Super-selection only perpetuates privilege (2 of 2)

December 22, 2011

I thought it was hilarious that, in an article on the progress being made by Baroness Kennedy of The Shaws at Mansfield College to promote fair access to the University of Oxford ("For fair access, Oxford needs to drop the snobbery", 15 December) "the question of whether such access schemes might throw up unfair barriers for pupils from private schools" was seriously raised once again.

Why is it that the same people who could not care less about the situation of the disadvantaged are always quite so concerned to protect the prerogatives of the already privileged? It is private schools that are unfair.

Privately educated pupils make up about 7 per cent of the secondary education sector; the remaining 93 per cent are state educated. It would be fair if we restricted the number of places at Oxford and the University of Cambridge that were available to privately educated students to this same 7 per cent of intake each year. Even Mansfield, which this year offered 84.5 per cent of its places to pupils from the state sector, admitted 15.5 per cent of its students from the private sector.

If such a quota system were introduced, the parents of privately educated students would move house, as the middle classes do now, to get their children into the catchment area of the still selective state schools (many of them as socially and culturally exclusive as private schools) to take advantage of the 93 per cent of Oxbridge places available to children educated in the state sector, but this would still be an improvement on the current situation.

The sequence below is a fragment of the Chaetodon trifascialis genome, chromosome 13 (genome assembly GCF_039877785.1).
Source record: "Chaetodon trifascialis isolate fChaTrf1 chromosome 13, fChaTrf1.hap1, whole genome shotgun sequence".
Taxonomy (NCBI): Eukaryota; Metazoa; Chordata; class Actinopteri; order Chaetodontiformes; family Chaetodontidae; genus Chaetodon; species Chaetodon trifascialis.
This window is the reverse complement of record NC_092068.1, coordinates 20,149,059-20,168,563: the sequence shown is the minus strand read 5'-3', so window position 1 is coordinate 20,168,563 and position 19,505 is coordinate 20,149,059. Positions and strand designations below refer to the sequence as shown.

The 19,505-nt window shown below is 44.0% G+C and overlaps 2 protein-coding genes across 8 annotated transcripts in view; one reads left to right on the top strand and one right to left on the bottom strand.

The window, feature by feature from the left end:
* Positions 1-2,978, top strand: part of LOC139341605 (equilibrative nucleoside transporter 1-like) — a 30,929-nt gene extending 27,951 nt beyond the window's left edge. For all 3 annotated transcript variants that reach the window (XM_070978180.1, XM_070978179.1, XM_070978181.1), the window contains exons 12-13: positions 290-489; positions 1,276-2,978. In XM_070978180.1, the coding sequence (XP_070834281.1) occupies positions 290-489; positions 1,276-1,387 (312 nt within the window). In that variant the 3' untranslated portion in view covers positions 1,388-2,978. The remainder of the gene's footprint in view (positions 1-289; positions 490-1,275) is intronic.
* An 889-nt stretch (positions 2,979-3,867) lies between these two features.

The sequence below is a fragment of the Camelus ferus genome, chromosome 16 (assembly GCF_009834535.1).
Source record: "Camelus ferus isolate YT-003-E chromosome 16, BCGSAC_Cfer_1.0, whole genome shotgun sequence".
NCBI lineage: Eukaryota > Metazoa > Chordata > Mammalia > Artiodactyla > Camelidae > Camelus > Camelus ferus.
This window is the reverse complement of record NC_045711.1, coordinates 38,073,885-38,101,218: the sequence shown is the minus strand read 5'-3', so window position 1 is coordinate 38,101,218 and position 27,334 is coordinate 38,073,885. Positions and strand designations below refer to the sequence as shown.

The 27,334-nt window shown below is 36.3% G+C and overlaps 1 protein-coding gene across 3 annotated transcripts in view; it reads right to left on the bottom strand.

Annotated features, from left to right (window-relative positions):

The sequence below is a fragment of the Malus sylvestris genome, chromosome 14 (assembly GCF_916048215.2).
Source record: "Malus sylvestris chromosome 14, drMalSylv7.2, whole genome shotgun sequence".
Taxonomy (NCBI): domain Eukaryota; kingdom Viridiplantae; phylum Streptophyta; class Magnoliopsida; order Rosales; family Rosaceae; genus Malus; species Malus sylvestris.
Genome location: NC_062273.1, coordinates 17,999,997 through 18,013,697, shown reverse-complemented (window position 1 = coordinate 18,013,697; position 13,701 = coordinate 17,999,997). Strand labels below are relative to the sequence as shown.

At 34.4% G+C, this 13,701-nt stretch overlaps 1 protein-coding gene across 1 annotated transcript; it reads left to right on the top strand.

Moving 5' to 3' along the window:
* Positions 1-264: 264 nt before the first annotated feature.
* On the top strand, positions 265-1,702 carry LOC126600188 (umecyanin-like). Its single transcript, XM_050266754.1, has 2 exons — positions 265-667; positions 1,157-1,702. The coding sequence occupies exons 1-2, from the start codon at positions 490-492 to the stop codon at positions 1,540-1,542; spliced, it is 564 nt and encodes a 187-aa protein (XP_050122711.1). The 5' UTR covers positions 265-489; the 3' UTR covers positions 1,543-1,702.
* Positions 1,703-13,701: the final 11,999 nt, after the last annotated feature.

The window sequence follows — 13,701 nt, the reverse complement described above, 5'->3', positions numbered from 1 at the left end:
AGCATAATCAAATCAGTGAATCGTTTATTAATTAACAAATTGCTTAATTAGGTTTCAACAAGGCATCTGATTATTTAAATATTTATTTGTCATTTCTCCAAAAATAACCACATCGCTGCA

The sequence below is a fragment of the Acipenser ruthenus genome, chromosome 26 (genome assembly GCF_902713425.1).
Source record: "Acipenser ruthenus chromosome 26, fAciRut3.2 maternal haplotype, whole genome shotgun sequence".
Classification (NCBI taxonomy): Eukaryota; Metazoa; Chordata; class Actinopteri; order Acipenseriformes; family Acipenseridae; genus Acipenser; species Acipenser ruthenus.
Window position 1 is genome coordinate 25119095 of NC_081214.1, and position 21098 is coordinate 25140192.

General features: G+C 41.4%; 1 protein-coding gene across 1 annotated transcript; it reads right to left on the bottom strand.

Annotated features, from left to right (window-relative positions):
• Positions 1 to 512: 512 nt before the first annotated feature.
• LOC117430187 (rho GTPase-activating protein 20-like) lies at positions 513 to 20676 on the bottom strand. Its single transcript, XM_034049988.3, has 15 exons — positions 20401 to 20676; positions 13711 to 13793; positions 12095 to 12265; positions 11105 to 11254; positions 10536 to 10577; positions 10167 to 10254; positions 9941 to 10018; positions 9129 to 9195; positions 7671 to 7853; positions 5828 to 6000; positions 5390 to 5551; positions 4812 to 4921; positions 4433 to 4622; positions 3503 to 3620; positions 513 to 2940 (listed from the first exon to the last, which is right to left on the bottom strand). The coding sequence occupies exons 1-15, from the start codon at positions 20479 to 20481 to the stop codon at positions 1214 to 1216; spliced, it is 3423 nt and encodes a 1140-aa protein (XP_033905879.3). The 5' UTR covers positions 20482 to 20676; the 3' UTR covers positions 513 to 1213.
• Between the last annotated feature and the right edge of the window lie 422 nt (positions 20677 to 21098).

And before anyone complains about manipulating the education system for the purposes of "social engineering", private education, and moving house to get one's children into the catchment area of so-called good schools, is social engineering: it is the middle and upper classes who already manipulate the education system in their own interest.

However, it would be nice to know how many of Mansfield's state-educated students come from comprehensive schools and further education colleges and how their results compare with those of the selective and privately educated students at Mansfield and at other Oxford colleges. If the state-educated students at Oxford and Cambridge do as well as or even better than the privately educated students then there can no longer be any excuse for the other colleges to continue with their grossly unfair access policies.

Kenneth Smith, Bucks New University

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